At least once a month I have to write about my own work, describing and trying to make sense of what is essentially a non-verbal process for me. Choosing a voice for this writing, a tone and finding way to not corrupt the work is very difficult. I had the idea with my recent work ‘the world is not a surface’ of asking for short responses from people who experienced the work. If I can find a multiplicity of voices maybe I can build up a sense of the work how it is in reality, not how I see it in my own head.
so dear reader, I ask you for:
– a paragraph or so
– can be feelings, associations, descriptions
– in whatever ‘voice’ you like, on your experience of ‘The world is not a surface’
send through the contact page on this site or in the comments section below, thanks!
If you are in the southern regions of the world, you have until the 6th of October to see my work ‘The world is not a surface’ at the Adelaide Botanic Garden. The parent exhibition ‘Arte Magra’ closes on the 5th of October.
As a reminder – the locations are: Casurina grove (next to Nelumbo waterlilly pond), Palm house, Groundcover section, and Australian Forest across the bridge from the wisteria walks. I would love to hear opinions and impressions from anyone who visited the works.MORE
On Sunday the 8th of September I held the picnic performance part of ‘The world is not a surface’ work. Held and Performance are words that perhaps are disingenuous to use in describing this work, as the plan for the picnic was more like an old fashioned ‘happening’ but more relaxed. People were invited to come and picnic at 2pm on the sunday; On arrival I gave them the white painted canvas blankets and instructed them to lay them out where-ever on the luxuriant swathe of green lawn stretching up from the Museum of Economic Botany. The arrangement of white geometric shapes on green and the human activity of inhabitation, talking and eating, were then ‘The Work’. Perhaps this relaxed approach was confusing to participants, most stayed several hours, and seemed to enjoy the warm weather and beautiful surrounds – maybe thMORE
If anyone is stopping by in preparation for seeing my work ‘The world is not a surface’ at the Adelaide Botanic Garden, I thought I would make it a bit easier to visit by listing the locations of the individual objects. I am looking forward to hearing your thoughts and responses to the work, I hope you enjoy it.
– The Casurina Grove (next to Nelumbo Waterlilly pond)
– The Australian Forest (in the clump of forest with tree ferns across the bridge from wisteria walk area)
– The Palm House grotto
– The Groundcover area , in the main Acanthus planting and another small Acanthus planting near the mulberry rotunda and lawn leading up to kiosk.
A map and visitor information for the Gardens may be found HERE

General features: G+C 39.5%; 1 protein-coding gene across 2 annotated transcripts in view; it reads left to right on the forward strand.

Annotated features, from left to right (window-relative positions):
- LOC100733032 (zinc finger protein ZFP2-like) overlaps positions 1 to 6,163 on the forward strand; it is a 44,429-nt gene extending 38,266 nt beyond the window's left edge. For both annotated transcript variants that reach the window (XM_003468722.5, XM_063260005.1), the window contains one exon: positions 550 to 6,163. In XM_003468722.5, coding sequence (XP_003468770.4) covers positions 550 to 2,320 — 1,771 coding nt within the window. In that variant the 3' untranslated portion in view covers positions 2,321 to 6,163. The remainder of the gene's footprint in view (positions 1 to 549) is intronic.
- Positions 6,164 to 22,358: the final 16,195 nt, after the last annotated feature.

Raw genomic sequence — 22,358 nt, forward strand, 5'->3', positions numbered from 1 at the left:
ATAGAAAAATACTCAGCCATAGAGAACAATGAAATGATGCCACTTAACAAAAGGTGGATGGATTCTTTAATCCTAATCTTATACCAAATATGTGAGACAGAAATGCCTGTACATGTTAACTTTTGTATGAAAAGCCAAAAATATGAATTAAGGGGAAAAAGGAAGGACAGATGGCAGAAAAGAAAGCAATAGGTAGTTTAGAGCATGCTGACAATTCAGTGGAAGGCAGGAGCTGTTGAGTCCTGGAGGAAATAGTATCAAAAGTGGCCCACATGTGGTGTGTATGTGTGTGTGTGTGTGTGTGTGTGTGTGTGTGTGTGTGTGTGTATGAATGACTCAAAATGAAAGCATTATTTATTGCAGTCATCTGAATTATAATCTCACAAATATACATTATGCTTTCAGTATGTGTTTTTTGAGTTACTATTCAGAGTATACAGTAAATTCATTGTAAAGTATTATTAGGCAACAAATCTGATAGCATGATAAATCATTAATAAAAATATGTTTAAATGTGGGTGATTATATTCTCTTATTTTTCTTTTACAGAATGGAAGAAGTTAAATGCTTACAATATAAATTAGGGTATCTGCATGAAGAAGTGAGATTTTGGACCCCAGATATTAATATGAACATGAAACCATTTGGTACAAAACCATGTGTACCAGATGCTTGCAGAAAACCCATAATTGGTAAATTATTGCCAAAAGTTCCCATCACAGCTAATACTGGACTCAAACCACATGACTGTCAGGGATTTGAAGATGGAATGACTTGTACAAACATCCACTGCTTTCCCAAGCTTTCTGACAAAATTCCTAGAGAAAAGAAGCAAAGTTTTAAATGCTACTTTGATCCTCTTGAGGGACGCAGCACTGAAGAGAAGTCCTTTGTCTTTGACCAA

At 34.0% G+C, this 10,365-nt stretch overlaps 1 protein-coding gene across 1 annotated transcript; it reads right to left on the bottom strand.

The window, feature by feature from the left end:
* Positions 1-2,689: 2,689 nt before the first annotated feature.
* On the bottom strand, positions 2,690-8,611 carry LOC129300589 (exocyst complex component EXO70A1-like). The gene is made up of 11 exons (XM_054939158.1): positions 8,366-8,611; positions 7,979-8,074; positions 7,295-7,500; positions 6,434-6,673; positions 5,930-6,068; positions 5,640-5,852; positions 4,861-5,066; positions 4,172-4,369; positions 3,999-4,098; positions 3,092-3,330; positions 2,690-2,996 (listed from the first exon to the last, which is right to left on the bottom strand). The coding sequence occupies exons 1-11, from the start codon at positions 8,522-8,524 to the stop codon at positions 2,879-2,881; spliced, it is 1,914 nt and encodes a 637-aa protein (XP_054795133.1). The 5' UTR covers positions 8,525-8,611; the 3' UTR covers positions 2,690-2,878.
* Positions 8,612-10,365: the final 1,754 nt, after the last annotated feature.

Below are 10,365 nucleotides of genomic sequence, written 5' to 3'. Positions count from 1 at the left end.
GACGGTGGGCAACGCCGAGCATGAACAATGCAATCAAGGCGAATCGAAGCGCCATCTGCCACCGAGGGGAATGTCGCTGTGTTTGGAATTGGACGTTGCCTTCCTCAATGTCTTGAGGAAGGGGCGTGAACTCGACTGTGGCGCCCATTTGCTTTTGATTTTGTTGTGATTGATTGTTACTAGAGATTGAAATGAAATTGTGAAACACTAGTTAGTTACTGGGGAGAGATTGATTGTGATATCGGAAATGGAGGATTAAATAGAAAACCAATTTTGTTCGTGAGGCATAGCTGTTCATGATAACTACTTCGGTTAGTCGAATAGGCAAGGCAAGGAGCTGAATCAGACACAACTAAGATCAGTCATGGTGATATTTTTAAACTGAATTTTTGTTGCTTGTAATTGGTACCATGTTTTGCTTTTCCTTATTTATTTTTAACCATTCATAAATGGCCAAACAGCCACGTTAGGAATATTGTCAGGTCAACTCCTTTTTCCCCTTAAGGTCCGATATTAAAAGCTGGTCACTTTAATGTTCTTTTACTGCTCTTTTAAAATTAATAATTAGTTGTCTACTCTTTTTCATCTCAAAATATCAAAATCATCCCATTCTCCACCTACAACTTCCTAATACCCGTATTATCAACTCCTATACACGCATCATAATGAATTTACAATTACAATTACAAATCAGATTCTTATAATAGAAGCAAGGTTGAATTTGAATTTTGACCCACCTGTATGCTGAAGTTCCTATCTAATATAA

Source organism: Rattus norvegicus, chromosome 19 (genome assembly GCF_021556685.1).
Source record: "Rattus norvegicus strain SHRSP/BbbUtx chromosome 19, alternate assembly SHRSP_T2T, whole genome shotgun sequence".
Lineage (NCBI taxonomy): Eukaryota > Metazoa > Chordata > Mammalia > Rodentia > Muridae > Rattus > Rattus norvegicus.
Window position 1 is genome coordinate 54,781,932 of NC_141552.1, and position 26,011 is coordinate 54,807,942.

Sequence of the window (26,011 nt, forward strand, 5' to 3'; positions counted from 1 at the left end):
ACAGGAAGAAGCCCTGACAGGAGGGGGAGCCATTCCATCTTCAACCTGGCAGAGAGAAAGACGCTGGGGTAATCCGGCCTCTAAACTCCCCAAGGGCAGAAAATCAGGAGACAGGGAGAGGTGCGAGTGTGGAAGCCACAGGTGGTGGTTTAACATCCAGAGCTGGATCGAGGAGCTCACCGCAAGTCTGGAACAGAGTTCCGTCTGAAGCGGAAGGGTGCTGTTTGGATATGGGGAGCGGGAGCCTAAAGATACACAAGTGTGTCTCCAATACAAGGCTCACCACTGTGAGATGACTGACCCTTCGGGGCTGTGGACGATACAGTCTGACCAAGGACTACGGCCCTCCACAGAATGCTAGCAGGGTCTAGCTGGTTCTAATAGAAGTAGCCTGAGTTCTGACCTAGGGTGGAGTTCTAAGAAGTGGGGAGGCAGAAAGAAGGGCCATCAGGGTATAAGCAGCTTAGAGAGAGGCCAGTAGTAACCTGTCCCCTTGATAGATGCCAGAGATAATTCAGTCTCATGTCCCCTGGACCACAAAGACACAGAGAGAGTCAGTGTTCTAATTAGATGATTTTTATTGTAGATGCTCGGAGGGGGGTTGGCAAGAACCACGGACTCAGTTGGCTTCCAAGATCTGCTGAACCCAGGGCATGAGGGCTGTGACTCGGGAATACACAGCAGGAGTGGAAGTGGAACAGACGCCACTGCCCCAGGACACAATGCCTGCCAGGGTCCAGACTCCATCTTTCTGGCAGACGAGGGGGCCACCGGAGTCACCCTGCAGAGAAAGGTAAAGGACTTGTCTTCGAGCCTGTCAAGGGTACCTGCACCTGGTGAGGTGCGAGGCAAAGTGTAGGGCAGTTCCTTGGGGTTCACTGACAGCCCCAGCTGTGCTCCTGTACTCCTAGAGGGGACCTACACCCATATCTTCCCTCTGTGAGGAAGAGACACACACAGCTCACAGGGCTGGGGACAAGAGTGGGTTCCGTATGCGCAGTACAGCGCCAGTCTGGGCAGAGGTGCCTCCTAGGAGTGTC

The materials used are: Powder coated cast aluminium, aluminium stands, convex mirror, Specimen tags.
Yesterday I installed my work, ‘The world is not a surface’ at the Adelaide Botanic Garden. It was beautiful to be working in the calm and green gardens on such a warm (30 degrees!) day. I am really happy with the work, the white rings appear to hover against the dense foliage. It is a bit tricky to photograph, the light conditions are very important to the visibility of the work and the human eye is better at finding the sculptures than the camera. But here are some images as a sneak peak. The Arte Magra exhibition opens 5th September 2013 at the Australian Experimental Art Foundation 6pm.
‘Arte Magra: from the opaque’ is the title of the site specific project my work is included in Adelaide. The project opens on the 5th of September 2013 at the Australian Experimental Art Foundation from 6pm. My work is in the Adelaide Botanic Garden so you can skip the glittering drunken crowds of the launch and slip into the gardens for a spot of quiet contemplation anytime until the 5th of October.
The works are spread around Adelaide and Artists include some formidable practioners: Akira Akira, Matthew Bradley, David Cross, Bridget Currie, Aleks Danko & Jude Walton, Annika Evans, Joan Grounds, Ray Harris, Louise Haselton, Jessie Lumb, Monte Masi, Yhonnie Scarce, Tanya Schultz & Aurelia Carbone, Tony Yap & Janet Hoe
The project is curated by Domenico de Clario & Mary Knights, under the umbrella of the AEAF.
My time in Adelaide has been very busy, working with welding fabricators, powder coaters, the Botanic garden staff, printers and of course the gallery. Driving around rain soaked Adelaide sourcing thin metal cable, paint, and other materials, Driving? yes driving – Australia still requires a car to get anything done. But after a week of slightly increasing stress levels, I think I am almost ready for the install in the Adelaide Botanic Gardens on monday. The metal rings came back from the powder coaters today and I have sprayed the stands with protective undercoat. A little sneak peak of the work in progress: